Most of the present concern about the trends of these times is literally wasted on useless effort because those who guide the activities cannot resolve, with the philosophical tools at hand to them, the problem of authority. This is at the heart of the problem of the proper function of government, the power to tax, to conscript, to execute for crimes, and to wage warfare. The question of authority is again basic to education, to religion, and to the family. Where does authority rest, in democracy or in an elite, in the church or in some secular institution, in God or in reason?
Lessons gleaned from a consideration of the historical relationship between church and state – as well as between national sovereignty and regional or global governance today – may direct us toward giving a more sympathetic scrutiny to some of the political conflicts generated by any institutional separation of independent spheres of authority. The American founders believed that a separation and balancing of powers within a federal system is a vital safeguard for preserving the rule of law within a constitutionally limited government. All other roads – whether those that undercut self-governing individuals, families, and communities, or those that concentrate power and thereby thrust Augustine’s libido dominandi into irresponsible or usurping hands – lead to tyranny. Here we may learn from Tacitus, who used the words of a captured Scottish chieftain to indict his fellow Romans at the end of chapter 30 of Agricola: “To ravage, to slaughter, to usurp under false titles, they call empire; and where they make a desert, they call it peace.”
Photo: “Genius of Water”. Sculpture by S. Zaniboni. Source: pxhere.com.
Paul Valéry, The Collected Works of Paul Valery, vol. 10: History and Politics, ed. Jackson Mathews, Bollingen Series 45 (New York: Pantheon Books, 1962), 106-07. Valéry appears to consider chiefly the practical rather than the moral dimension of power: one of the “vague things” he discusses. Contrast Harold Berman, who used similar language to describe the consequences of losing this belief: “One who rules by law is not compelled to be everywhere with his police force. I think this point is proved today in a negative way by the fact that in our cities that branch of the law in which the sanctions are most severe, namely the criminal law, has been powerless to create fear when it has failed to create respect by other means.” Harold Berman, “The Interaction of Law and Religion," Mercer Law Review, 31 (1980): 409.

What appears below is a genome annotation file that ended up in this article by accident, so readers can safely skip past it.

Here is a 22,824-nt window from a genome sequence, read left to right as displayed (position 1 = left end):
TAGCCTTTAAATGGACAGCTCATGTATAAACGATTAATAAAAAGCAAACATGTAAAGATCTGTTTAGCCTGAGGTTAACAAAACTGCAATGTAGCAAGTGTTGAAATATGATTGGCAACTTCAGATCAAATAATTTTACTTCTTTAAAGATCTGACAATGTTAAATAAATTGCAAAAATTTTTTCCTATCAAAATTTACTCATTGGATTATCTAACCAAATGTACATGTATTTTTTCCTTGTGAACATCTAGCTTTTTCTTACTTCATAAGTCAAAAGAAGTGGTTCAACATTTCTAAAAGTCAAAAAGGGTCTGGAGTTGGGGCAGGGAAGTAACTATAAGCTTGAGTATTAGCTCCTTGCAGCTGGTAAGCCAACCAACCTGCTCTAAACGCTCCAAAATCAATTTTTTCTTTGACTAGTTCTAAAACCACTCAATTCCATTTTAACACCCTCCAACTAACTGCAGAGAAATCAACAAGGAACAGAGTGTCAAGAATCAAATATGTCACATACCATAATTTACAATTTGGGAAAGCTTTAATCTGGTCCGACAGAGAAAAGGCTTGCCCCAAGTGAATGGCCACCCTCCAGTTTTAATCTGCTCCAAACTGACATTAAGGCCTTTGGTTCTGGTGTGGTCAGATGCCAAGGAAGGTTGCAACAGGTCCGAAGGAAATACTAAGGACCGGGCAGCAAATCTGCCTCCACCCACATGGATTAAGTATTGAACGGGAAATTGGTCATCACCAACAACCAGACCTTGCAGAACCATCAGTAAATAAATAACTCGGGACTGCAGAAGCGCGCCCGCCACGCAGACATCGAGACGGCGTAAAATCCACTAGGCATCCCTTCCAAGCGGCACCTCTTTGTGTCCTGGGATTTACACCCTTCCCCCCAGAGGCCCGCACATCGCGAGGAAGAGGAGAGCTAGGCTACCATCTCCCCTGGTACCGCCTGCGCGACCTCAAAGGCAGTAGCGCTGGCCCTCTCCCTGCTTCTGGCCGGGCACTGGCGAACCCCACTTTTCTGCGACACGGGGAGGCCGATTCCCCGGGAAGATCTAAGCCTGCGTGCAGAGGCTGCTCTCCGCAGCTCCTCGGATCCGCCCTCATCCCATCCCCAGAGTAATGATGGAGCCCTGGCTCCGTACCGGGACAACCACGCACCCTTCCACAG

Henri Bergson, The Two Sources of Law and Religion, trans. R. Ashley Audra and Cloudesley Brereton (Garden City, NY: Doubleday, 1935), 296.
See, e.g., Roderick Seidenberg, Posthistoric Man: An Inquiry (Boston: Beacon Press, 1957), 91-107; Bertrand Russell, The Scientific Outlook (New York: W. W. Norton & Company, 1962), 203-15, 264-69; Jacques Monod, Chance and Necessity: An Essay on the Natural Philosophy of Modern Biology (New York: Vintage Books, 1971), 160-80.
See Rousas John Rushdoony, Law and Liberty (Fairfax, VA: Thoburn Pres, 1977), 11-15.
Heinrich Rommen, The Natural Law: A Study in Legal and Social History and Philosophy, trans. Thomas R. Hanley (St. Louis, MO: B. Herder Book Company, 1947), pp. 93-94, cited by James McClellan, Joseph Story and the American Constitution: A Study in Political and Legal Thought (Norman: University of Oklahoma Press, 1971), 13. By contrast, the Constitution of 1787 begins with the words: “We the People.” It was written in the name of a nation of self-governing individuals who embodied a civil society that submitted itself to the rule of law. John Adams, who had earlier served on the committee which prepared the Declaration of Independence, later stipulated: “Our Constitution was made only for a moral and religious people. It is wholly inadequate to the government of any other.” https://founders.archives.gov/documents/Adams/99-02-02-3102.
Valéry, History and Politics, 29.
Richard M. Weaver, Ideas Have Consequences (Chicago: University of Chicago Press, 1948).
Valéry, History and Politics, 314.
Eugen Rosenstock-Huessy, Out of Revolution: Autobiography of Western Man (New York: William Morrow, 1938), 18.
Alexis de Tocqueville, Francis Lieber, and Hilaire Belloc were among those who took early notice that a new form of despotism, servility, and dependency was arising in an age of advancing science and technology.
Rousas John Rushdoony, The One and the Many: Studies in the Philosophy of Order and Ultimacy (Fairfax, Va.: Thoburn Press, 1978), 1.